Rosen Transcript Following Hearing on Nomination of Pete Buttigeig to Lead DOT

WASHINGTON, D.C. – Today, during a hearing of the Senate Committee on Commerce, Science, and Transportation, U.S. Senator Jacky Rosen (D-NV) questioned Peter Buttigeig, President Joe Biden’s nominee to serve as Secretary of the Department of Transportation (DOT) about the need to support aviation-centric business, restore confidence in traveler safety, and oppose the shipment of nuclear waste into Nevada. A transcript of the Senator’s full exchange can be found below, and a video of the Senator’s full exchange can be found here.

ROSEN: Mr. Buttigieg, thank you for being with us today and for your commitment to serving our nation. I really appreciated our productive meeting and look forward to learning more about your plans to invest in our nation’s infrastructure, support Nevada’s travel and tourism economy, and create new transportation and infrastructure jobs that we need. Amidst a global pandemic that has really devastated our economy, I really urge this committee to facilitate a swift confirmation for Mr. Buttigieg so he can immediately get to work on all the things that our colleagues on this committee have asked for, for our nation and their states as well.

I want to just briefly make a comment on what Senator Sinema said about I-11. Of course, Nevada and Arizona are both fast-growing states out west, and we are not connected between Las Vegas and Phoenix. Our infrastructure just has not kept up with our explosive growth. We need significant transportation investments — a new highway infrastructure, not just to repair the old highways, and that investment must include a new Interstate 11 that runs from the Mexican border, through Phoenix and Las Vegas, up through the northern half of my state. It is extremely important. This remains one of the top infrastructure priorities, and I think it’s one of the few remaining metropolitan areas that aren’t connected directly by interstate.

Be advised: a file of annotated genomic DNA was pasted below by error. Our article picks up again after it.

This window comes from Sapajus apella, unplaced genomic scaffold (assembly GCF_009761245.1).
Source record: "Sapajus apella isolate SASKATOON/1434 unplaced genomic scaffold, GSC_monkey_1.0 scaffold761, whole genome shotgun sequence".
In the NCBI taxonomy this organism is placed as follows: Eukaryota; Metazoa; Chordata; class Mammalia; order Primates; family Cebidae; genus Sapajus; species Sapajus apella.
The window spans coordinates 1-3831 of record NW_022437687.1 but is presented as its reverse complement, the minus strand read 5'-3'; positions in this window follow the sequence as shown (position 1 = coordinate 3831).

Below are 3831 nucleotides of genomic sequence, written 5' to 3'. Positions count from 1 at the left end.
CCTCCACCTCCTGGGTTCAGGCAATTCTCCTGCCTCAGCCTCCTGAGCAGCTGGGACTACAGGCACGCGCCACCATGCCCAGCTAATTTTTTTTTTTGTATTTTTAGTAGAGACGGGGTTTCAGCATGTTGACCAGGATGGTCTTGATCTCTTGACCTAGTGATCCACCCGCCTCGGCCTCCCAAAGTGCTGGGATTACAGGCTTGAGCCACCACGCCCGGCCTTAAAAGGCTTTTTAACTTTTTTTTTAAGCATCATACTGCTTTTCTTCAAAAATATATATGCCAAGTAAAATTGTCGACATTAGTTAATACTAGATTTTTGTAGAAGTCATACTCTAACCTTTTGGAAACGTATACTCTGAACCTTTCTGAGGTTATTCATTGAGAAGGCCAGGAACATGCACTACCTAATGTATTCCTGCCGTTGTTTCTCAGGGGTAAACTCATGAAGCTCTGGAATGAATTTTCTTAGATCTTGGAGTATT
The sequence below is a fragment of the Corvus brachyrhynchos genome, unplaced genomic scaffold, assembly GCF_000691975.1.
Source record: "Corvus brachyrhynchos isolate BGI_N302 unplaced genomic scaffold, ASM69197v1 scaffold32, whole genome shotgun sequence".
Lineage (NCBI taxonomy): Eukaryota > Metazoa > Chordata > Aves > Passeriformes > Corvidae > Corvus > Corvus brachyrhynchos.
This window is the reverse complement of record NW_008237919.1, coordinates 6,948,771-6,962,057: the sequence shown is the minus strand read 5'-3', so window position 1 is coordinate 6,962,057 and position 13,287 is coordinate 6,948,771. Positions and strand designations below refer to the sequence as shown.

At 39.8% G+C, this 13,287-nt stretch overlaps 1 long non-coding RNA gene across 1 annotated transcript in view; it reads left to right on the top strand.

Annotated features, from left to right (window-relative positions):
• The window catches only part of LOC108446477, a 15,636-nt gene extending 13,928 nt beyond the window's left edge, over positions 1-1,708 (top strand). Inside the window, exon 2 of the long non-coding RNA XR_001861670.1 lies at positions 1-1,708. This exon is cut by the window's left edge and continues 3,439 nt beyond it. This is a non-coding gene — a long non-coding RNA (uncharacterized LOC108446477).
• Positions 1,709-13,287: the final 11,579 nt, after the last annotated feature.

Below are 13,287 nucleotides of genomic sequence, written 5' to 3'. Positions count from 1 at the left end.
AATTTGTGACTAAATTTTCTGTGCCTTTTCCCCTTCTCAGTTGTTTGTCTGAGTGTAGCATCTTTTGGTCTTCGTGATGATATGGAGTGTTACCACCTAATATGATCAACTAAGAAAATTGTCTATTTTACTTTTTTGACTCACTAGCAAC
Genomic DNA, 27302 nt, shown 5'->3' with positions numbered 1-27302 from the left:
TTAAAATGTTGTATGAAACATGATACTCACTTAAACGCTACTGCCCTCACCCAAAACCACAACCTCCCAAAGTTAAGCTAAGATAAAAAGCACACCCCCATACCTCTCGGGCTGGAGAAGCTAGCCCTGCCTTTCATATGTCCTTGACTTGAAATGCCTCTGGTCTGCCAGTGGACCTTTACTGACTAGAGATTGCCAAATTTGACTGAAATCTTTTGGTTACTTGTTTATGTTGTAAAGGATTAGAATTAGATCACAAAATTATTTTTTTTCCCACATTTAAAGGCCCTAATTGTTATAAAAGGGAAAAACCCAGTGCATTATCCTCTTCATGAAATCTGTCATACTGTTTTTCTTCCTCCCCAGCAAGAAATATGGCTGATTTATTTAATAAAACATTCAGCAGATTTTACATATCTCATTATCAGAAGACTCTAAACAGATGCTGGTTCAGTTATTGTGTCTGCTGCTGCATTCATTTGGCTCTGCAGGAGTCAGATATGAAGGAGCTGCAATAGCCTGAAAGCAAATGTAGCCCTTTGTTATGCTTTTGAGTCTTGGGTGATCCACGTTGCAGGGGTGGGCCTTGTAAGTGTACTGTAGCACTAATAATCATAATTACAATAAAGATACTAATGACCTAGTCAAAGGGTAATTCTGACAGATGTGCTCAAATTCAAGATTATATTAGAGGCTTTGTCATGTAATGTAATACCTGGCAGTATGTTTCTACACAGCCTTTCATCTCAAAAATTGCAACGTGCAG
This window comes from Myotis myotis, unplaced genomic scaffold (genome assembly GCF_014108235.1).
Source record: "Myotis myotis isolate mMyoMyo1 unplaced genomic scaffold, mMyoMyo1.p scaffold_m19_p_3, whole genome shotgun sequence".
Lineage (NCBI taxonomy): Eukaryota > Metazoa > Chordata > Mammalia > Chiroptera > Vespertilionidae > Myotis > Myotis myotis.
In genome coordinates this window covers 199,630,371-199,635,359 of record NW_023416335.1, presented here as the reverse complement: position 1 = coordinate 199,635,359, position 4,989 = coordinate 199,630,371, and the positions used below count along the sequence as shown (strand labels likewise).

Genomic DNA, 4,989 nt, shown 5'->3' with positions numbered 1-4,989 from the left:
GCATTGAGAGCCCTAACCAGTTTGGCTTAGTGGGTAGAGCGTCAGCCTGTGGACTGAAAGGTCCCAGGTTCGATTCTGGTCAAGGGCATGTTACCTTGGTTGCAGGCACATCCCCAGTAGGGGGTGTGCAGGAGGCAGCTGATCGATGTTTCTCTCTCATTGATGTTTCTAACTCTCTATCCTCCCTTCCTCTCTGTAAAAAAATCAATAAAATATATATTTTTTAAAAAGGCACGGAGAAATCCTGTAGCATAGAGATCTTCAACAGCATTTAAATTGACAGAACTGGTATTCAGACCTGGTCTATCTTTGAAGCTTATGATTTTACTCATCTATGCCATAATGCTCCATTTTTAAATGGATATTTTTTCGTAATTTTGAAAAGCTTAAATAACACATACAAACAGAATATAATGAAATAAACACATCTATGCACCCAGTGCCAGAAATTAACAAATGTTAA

I appreciate your commitment to Senator Sinema on that, and we’ll look to work together with the Arizona Delegation in order to do that.

Will you commit to working with me and the rest of the Nevada and Arizona Delegations to support efforts to fund, develop, construct, and expand I-11 so we can connect our two states’ economies, bring more visitors to both states, and create jobs?

I want to build also on aviation, travel, and tourism. In Nevada, travel and tourism are the lifeblood of our economy, and our airports are the gateway to our great state for millions of domestic and international tourists and business travelers. In 2019 alone, just one of our airports saw over 50 million passengers, generated $35 billion in economic output, supported over 250,000 jobs, and was responsible for 18 percent of our region’s gross domestic product. That’s why the economic slowdown has been so devastating.

The travel slow-down, of course, has meant job losses, not only at our amazing hotels and casinos and in our convention halls, but also at airports themselves – from gate agents to concessionaires and all the related small businesses. In order to fully recover from the pandemic we have to work on economic growth and invest in our aviation, airports, and tourism generally.

So, I’m hoping that you’ll commit to working with me to ensure that the Biden Administration’s infrastructure package will invest in our nation’s airports and that future COVID relief packages continue to support our airports, small concessions, and small businesses?